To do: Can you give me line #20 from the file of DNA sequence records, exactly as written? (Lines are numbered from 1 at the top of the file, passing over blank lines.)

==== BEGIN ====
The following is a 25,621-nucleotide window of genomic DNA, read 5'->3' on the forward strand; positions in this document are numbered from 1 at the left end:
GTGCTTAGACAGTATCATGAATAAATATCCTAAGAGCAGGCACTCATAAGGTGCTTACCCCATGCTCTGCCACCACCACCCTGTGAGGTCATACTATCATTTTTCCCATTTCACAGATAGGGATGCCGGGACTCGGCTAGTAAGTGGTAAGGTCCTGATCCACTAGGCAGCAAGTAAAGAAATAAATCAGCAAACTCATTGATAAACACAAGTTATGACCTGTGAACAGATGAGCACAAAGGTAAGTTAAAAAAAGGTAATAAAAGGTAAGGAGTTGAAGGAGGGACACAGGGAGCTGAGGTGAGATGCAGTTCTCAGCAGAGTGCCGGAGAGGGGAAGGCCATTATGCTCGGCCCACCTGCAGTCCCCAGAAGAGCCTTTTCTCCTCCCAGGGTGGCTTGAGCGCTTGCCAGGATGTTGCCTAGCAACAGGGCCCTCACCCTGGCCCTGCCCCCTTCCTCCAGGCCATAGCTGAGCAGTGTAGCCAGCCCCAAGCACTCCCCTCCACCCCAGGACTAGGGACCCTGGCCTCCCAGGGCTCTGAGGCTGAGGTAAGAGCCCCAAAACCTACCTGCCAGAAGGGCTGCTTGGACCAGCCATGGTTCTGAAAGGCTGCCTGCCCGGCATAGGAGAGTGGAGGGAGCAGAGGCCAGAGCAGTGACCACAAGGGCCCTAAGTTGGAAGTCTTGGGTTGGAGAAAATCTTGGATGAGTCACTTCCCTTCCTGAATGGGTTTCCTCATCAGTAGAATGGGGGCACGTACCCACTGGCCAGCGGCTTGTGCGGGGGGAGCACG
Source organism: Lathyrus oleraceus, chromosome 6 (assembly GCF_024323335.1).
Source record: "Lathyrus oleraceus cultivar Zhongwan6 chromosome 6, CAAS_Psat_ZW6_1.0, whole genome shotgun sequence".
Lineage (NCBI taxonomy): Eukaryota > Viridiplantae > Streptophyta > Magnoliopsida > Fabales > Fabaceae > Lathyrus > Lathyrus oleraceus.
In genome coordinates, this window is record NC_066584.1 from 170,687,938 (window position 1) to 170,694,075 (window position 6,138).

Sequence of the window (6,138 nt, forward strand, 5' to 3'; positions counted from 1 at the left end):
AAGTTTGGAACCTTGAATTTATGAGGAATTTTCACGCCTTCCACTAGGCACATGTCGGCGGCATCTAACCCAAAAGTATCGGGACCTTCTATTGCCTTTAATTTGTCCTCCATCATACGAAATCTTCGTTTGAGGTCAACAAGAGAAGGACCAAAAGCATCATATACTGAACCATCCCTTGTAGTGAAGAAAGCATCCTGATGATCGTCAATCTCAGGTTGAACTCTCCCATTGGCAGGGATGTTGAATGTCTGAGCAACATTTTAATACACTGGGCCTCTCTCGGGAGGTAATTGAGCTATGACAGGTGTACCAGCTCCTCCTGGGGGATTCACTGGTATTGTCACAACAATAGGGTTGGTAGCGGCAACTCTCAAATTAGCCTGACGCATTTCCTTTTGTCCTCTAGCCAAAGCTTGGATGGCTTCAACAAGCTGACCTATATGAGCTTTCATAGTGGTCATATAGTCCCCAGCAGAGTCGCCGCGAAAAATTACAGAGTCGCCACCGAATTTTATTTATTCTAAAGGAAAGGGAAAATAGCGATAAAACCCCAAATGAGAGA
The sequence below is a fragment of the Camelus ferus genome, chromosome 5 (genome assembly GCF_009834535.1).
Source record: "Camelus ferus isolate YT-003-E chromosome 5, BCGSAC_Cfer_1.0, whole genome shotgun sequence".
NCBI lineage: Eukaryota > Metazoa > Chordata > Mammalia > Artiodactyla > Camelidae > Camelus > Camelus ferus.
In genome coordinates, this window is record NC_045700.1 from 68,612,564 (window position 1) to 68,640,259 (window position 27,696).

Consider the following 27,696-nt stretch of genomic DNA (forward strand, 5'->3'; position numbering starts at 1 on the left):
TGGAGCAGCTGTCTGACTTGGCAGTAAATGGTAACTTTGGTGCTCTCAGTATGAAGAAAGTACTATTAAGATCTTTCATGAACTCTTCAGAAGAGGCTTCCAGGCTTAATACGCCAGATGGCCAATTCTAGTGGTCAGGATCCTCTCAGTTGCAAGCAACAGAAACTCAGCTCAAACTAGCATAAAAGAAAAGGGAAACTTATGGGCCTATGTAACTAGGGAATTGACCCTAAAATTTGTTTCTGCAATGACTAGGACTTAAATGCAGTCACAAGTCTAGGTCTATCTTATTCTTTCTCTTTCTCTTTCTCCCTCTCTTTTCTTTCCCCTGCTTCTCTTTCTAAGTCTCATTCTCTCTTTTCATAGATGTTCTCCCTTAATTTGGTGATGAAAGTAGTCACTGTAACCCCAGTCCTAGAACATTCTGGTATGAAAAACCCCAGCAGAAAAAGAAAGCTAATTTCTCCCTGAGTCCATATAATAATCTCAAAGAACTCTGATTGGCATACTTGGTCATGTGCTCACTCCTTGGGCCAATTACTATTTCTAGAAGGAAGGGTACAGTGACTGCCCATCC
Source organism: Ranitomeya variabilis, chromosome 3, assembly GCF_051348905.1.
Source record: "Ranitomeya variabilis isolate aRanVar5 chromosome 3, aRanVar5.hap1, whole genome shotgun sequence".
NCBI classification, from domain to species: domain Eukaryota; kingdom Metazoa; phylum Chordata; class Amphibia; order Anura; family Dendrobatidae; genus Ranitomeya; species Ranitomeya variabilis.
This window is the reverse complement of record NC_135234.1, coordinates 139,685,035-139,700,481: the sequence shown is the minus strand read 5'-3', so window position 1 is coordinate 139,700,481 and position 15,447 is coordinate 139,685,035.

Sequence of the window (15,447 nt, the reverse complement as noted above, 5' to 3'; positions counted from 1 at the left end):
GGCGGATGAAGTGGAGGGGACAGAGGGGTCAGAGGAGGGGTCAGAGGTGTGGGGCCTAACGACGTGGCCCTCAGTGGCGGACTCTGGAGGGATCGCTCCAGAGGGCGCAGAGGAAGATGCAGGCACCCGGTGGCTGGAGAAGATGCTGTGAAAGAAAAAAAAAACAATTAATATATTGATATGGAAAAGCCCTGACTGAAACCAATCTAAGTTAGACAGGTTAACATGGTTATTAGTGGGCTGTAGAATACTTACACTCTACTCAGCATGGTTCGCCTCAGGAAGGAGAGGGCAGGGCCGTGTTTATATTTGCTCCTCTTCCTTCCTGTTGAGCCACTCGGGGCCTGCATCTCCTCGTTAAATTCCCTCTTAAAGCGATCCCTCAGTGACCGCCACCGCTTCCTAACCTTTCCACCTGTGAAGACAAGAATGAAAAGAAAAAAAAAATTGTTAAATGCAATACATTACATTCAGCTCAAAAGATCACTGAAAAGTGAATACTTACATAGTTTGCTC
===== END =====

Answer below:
GGCGGATGAAGTGGAGGGGACAGAGGGGTCAGAGGAGGGGTCAGAGGTGTGGGGCCTAACGACGTGGCCCTCAGTGGCGGACTCTGGAGGGATCGCTCCAGAGGGCGCAGAGGAAGATGCAGGCACCCGGTGGCTGGAGAAGATGCTGTGAAAGAAAAAAAAAACAATTAATATATTGATATGGAAAAGCCCTGACTGAAACCAATCTAAGTTAGACAGGTTAACATGGTTATTAGTGGGCTGTAGAATACTTACACTCTACTCAGCATGGTTCGCCTCAGGAAGGAGAGGGCAGGGCCGTGTTTATATTTGCTCCTCTTCCTTCCTGTTGAGCCACTCGGGGCCTGCATCTCCTCGTTAAATTCCCTCTTAAAGCGATCCCTCAGTGACCGCCACCGCTTCCTAACCTTTCCACCTGTGAAGACAAGAATGAAAAGAAAAAAAAAATTGTTAAATGCAATACATTACATTCAGCTCAAAAGATCACTGAAAAGTGAATACTTACATAGTTTGCTC